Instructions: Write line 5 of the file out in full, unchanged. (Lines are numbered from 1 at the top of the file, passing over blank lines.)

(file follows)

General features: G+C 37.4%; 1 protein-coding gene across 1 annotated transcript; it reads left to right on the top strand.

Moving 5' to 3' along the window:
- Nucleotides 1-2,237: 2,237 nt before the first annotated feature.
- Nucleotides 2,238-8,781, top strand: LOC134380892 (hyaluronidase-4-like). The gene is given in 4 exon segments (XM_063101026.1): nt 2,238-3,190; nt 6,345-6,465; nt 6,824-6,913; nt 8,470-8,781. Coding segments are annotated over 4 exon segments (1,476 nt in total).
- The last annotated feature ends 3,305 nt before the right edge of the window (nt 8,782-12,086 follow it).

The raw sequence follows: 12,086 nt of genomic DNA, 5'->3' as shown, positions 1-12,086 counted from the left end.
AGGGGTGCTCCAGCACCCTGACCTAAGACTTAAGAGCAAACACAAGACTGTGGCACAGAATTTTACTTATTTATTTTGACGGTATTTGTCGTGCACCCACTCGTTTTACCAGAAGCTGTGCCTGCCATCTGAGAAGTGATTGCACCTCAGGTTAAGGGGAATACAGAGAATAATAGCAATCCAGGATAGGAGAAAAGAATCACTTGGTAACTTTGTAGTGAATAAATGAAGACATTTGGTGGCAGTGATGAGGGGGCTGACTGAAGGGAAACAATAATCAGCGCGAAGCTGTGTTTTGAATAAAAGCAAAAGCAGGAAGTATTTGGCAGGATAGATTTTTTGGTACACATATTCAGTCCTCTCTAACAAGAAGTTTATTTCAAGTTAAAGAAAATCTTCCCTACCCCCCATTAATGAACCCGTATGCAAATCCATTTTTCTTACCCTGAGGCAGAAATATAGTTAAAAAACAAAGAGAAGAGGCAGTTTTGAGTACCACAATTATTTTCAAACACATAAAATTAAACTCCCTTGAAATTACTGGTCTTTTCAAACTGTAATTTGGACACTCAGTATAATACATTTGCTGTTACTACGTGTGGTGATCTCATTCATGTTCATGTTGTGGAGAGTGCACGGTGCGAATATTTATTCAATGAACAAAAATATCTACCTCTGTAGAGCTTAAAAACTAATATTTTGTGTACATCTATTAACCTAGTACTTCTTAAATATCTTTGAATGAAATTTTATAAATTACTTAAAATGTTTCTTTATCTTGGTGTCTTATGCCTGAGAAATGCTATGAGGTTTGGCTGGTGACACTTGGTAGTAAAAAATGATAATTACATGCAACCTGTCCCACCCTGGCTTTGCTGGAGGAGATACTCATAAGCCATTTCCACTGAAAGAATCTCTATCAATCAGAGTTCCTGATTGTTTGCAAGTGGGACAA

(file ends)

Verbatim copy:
- The last annotated feature ends 3,305 nt before the right edge of the window (nt 8,782-12,086 follow it).